One is then confronted with his other films, such as Jun’ai monogatari (Story of Pure Love) from 1957. Tide up in a love story, Imai contrasts the relative purity of a young couple with the corruption of society, without idealizing the true nature of the young people for even a moment. The film is pure communist propaganda. In the process, Imai did not shy away from having his favorite author, Mizuki Yöko, alter the novel accordingly. The catastrophic consequences of the atomic bomb are cleverly added, while the novel template the young woman contracting tuberculosis. But Imai’s conventional handling of the framing story beat other films that also dealt with the atomic bomb, e.g. Kurosawa’s Ikimono no kiroku (Record of a Living Being), by a mile at the box office.
Imai’s strength, on the other hand, is shown when the story focuses exclusively on the characters drawn. This succeeds particularly impressively two years later in Kiku to Isamu (Kiku and Isamu), and in Nippon no oba-chan (Japanese Grandmothers). The problems dealt with here are of purely human nature: be it the exclusion of mixed-race children or the loneliness of old people. Imai tells their stories without illustrating any political theory.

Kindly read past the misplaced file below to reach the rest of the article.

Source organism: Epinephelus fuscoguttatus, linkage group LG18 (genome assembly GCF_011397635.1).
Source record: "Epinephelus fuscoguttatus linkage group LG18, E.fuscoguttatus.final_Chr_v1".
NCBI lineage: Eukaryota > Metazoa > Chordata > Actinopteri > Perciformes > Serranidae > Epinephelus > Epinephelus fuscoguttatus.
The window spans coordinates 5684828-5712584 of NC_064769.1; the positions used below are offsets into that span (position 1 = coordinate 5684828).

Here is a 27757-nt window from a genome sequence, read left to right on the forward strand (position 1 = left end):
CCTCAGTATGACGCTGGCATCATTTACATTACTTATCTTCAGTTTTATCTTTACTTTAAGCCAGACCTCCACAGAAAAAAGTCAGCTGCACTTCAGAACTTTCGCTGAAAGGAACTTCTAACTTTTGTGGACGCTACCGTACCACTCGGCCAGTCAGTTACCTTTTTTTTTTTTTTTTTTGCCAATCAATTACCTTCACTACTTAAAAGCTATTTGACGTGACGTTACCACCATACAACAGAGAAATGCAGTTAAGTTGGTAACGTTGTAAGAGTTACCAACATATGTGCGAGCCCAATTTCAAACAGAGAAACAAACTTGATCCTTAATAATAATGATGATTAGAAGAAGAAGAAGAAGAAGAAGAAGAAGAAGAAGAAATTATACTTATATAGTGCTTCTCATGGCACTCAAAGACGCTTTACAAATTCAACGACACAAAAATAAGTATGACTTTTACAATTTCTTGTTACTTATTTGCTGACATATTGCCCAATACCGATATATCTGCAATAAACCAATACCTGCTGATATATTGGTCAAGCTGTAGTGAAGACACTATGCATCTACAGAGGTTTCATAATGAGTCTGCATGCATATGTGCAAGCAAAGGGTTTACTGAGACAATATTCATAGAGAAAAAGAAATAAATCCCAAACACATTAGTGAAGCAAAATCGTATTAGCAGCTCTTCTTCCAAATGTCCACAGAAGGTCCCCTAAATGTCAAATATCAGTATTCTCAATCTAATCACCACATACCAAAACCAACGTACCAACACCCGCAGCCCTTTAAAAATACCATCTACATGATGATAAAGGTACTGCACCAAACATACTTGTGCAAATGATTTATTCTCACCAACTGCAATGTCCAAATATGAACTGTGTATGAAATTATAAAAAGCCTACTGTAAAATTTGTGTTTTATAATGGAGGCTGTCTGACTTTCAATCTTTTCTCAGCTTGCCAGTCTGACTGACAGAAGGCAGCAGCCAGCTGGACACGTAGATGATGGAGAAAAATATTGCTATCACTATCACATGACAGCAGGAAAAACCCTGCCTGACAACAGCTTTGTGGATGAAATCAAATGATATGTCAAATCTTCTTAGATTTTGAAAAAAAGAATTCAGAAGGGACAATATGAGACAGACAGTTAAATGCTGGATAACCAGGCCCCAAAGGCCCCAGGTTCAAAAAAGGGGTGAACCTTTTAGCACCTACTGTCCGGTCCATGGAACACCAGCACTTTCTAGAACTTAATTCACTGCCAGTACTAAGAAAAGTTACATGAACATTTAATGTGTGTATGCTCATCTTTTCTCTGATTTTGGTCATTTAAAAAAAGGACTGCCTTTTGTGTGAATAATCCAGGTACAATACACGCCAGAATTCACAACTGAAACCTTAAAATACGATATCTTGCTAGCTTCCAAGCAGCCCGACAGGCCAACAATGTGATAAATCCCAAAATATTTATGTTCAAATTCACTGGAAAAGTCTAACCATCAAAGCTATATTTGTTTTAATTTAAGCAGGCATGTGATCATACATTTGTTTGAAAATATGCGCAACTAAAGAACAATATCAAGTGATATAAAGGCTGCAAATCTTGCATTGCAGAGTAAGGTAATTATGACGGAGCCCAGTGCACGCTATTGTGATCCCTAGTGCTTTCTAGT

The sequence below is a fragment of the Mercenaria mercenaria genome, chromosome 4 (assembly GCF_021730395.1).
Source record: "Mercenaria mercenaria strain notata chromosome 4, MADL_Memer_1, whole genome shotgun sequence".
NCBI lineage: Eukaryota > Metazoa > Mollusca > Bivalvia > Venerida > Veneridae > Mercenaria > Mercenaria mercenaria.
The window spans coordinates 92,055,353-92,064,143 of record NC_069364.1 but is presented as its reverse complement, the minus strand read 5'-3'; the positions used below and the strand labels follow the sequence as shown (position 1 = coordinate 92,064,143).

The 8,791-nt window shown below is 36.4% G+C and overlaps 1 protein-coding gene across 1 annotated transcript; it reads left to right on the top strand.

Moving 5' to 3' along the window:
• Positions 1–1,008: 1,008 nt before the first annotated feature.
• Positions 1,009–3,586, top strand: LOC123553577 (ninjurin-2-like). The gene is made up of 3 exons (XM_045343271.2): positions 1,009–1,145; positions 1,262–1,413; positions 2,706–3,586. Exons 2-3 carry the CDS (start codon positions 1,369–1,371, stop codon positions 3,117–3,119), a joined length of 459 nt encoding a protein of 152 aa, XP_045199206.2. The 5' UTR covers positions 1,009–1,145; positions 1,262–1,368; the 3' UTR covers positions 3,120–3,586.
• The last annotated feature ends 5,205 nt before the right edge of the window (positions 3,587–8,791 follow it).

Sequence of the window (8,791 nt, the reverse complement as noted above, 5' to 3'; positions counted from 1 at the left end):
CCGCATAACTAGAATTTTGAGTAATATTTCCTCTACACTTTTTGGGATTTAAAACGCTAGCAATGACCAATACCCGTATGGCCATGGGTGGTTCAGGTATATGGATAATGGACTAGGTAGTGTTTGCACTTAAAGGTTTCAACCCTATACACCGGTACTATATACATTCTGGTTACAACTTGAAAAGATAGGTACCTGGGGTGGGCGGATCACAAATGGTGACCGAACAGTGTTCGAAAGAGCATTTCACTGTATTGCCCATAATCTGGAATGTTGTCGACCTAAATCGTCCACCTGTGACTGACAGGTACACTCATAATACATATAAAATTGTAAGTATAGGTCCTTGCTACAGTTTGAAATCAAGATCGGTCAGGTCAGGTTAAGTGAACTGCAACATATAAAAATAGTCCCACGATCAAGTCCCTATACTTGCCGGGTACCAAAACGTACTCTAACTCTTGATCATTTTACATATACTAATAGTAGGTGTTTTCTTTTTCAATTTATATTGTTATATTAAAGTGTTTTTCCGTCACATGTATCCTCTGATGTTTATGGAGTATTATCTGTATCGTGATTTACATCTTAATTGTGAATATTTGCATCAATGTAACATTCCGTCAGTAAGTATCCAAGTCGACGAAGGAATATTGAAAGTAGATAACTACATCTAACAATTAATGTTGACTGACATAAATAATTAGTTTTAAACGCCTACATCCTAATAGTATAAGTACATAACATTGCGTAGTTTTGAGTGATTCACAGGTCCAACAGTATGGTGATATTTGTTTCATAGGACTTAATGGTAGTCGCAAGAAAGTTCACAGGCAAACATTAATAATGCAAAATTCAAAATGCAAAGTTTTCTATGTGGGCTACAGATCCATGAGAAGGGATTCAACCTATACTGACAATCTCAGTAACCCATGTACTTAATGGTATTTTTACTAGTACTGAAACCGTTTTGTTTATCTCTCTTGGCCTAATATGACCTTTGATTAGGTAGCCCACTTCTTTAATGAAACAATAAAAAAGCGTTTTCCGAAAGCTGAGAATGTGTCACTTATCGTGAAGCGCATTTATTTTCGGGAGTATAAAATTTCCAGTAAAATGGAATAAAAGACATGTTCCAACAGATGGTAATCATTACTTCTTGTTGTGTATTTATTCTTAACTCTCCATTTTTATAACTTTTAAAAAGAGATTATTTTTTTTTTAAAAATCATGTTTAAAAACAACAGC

Kiku and Isamu, children of a black American and a Japanese woman, experience the initially reserved rejection of the other inhabitants towards their ancestry in a small farming village. Abandoned by their parents at an early age, they are brought up by their Japanese grandmother, portrayed by the Japanese face of all Japanese old ladies, actress Kitabayashi Tanie (1911-2010). The simple, warmly coarse woman is well aware of the mounting difficulties the children must face. As the plot unfolds, she decides to give the two children up for adoption in the United States. While it is easy to find a family for the bright and young Isamu, enormous difficulties arise for the older teenage girl Kiku.
After several incidents that create a deep sense of unease through their simplicity and piercing observation, the grandmother decides to take Kiku out of school to free her from the pressure exerted on her every day. Separated from her brother now and being prepared for life by an old woman now: Kiku always finds the greatest strength in herself! At the same time, Imai does not offer a satisfactory solution at all, for Kiku will now devote herself exclusively to rural life, learn everything “worth knowing” from her grandmother and avoid other people as much as possible in order to assert her necessary living space. In sketching out her will to live, however, Imai cannot resist showing Kiku, played by Takahashi Emiko (*1947), as the natural-born entertainer. All singing and dancing, as she “has it in her blood“, she drives a group of travelers away from their tedious rest.